LIL (little interpreted language, not to be confused with another LIL) is a tiny programming language I’ve found and that very pleasantly surprised me – its design is one of a few that get close to what I’d call beautiful.

It reduces the program to two basic elements: strings (data) and functions (program). Functions are actually strings too, so you might just say everything is a string in LIL. In this sense LIL’s structure is similar to Lisp’s s-expressions. This seemingly primitive system allows implementation of advanced concepts such as prototype-based OOP or exception handling – hence the beauty. (Demonstration programs are included with LIL.)

It’s very easy to learn the language (but difficult to get accommodated to – easy to learn, hard to master). Since all actions are functions (even variable assignments, flow control etc.), it’s enough to learn about functions and you’re set.

You can learn the language from LIL’s readme and examples:

http://runtimeterror.com/tech/lil/

Here is an additional small cheatsheet I’ve made for myself, if it helps you. It also documents the extra functions for Pokitto:

cheatsheet
  LIL functions for Pokitto:

    p_write what [x] [y] [color]       write value to screen
    p_read                             waits for pokitto button press and returns
                                       its value (ABCURDL = 0123456)
    p_pressed button                   returns 1 if given button is being held,
                                       otherwise a false value (codes are same
                                       as for p_read)
    p_clear [color]                    clear screen with given color
    p_wait n                           wait (sleep) for n frames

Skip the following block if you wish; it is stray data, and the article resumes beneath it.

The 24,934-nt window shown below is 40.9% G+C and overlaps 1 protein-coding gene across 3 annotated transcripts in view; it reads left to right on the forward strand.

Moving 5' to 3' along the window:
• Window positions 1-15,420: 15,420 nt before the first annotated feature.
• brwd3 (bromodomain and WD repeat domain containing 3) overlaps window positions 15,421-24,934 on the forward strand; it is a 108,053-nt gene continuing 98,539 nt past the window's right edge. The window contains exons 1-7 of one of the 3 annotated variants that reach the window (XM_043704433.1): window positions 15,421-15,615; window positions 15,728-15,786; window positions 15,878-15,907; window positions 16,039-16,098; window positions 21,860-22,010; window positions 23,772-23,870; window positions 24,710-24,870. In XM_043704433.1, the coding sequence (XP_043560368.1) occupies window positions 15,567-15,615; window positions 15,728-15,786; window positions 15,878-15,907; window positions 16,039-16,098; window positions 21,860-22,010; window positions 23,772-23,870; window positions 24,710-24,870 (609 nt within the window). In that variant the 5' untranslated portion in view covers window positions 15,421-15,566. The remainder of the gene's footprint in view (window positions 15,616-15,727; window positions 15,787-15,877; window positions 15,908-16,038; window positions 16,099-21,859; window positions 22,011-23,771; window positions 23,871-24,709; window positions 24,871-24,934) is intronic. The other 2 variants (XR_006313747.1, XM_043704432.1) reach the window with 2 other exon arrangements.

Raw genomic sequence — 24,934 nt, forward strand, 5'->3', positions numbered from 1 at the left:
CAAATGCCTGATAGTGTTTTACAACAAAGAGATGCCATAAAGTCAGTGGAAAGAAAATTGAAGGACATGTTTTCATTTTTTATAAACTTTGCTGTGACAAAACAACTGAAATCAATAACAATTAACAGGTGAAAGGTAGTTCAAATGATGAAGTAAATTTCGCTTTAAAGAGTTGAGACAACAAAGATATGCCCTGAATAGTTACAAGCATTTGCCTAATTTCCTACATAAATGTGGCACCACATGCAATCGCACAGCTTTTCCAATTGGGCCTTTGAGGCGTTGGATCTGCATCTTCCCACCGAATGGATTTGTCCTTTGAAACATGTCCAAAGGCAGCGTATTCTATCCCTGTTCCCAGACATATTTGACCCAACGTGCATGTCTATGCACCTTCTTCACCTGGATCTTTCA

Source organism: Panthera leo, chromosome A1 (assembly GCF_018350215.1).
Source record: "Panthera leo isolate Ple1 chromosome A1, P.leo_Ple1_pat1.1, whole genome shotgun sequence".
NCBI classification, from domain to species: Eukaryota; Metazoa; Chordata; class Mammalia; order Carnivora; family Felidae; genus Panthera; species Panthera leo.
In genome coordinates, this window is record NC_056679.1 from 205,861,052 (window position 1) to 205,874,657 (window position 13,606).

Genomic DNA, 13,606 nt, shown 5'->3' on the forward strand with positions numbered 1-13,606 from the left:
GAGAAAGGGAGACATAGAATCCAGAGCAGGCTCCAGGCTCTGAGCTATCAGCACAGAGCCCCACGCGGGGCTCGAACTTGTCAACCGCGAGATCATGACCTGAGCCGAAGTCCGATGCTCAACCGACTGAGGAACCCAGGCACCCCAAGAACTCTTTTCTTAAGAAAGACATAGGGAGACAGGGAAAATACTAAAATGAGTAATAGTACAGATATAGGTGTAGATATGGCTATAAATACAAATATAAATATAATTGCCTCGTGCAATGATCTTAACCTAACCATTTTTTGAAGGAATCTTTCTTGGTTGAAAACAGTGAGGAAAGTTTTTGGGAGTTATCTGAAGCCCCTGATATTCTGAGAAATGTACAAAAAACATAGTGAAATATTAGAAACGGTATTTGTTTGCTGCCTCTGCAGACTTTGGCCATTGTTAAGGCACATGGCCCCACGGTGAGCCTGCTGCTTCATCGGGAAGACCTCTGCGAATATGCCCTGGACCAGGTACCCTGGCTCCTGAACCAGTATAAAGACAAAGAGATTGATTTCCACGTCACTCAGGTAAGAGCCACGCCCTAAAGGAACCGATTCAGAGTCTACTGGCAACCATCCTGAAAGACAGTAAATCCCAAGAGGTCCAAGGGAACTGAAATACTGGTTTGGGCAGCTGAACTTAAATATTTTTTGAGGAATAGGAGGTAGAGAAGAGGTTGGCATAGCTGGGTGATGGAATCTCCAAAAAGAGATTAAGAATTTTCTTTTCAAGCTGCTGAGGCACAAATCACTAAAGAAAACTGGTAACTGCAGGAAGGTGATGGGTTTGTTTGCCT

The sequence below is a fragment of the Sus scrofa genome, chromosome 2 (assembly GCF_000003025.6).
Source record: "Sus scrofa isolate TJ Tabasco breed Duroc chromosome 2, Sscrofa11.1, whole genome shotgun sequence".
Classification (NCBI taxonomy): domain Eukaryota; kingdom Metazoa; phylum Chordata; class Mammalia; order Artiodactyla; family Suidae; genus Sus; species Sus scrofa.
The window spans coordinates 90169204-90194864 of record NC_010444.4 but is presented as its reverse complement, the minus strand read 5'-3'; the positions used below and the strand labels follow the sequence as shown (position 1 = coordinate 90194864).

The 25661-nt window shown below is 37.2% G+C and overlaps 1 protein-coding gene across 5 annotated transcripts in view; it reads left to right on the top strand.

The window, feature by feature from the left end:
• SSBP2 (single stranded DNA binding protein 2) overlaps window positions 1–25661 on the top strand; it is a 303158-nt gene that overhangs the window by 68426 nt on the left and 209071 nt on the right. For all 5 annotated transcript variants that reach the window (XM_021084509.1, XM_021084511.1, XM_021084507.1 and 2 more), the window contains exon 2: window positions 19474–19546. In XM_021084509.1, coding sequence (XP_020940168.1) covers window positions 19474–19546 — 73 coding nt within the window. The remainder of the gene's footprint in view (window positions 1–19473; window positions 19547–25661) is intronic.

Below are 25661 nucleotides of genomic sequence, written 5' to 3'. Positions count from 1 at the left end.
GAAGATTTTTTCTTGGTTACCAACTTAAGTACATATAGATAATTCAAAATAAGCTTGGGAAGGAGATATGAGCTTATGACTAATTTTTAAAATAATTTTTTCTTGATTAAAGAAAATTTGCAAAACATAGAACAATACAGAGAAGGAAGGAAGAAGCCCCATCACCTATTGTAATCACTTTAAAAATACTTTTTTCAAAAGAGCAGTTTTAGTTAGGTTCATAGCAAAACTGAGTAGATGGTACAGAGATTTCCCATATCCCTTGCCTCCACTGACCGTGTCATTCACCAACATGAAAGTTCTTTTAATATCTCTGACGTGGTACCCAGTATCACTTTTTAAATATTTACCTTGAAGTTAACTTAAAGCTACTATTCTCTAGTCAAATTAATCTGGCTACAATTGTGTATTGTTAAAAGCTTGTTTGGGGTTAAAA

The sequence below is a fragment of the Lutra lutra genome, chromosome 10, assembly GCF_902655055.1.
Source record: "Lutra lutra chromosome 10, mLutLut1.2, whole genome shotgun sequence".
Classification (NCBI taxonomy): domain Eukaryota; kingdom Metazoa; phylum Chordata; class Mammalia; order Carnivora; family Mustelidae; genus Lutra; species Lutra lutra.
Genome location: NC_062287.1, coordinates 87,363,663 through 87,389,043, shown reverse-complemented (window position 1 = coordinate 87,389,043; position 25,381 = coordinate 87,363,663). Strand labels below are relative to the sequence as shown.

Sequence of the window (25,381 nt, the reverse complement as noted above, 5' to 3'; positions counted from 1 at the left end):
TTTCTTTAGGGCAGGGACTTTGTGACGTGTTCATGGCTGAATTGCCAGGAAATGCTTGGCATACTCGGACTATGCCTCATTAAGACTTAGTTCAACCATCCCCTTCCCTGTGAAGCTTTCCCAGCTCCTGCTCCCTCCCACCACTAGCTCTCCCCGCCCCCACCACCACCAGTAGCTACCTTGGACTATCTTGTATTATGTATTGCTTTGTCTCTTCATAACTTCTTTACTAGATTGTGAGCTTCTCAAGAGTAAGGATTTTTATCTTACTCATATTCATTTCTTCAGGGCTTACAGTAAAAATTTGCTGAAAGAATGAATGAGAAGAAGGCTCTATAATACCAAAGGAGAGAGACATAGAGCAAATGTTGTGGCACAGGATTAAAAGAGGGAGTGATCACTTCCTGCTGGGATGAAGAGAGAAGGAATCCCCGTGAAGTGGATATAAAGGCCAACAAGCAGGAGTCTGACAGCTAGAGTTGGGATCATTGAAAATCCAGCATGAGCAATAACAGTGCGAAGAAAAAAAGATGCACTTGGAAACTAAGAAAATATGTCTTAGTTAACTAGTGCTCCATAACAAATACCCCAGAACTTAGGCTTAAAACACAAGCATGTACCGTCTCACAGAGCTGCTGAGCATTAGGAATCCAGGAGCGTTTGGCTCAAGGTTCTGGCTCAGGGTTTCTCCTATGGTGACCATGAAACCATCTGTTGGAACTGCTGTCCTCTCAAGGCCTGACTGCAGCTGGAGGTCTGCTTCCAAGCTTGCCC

p_rect x y w h color [filled]      draw a rectangle
    p_circle x y d color [filled]      draw a circle
    p_line x1 y1 x2 y2 color           draw a line
    p_pixel x y color                  draw a pixel
    p_update                           wait for the next frame, makes drawn graphic appear
    p_frame                            return Pokitto frame number
    p_time                             return elapsed time in ms
    p_rand                             return random byte value (0 - 255)
    p_sin x                            return sin of integer x (percents of a full circle, max = 100) as
                                       a value from -100 to 100

  general LIL cheatsheet (find more in lil's readme.txt)
  
    Everything is a string.
    case-sensitive
    separate with ; or newlines

    ## comment ##
    [...]                        execute what's inside square brackets and substitute the result, e.g.: print [expr 1 + 1]   
    if ["not"] val then [else]   branching, e.g.: if 1 {print one} {print noone}, returns evaluated branch result
    while ["not"] val code       while loop
    for init expr step code      for loop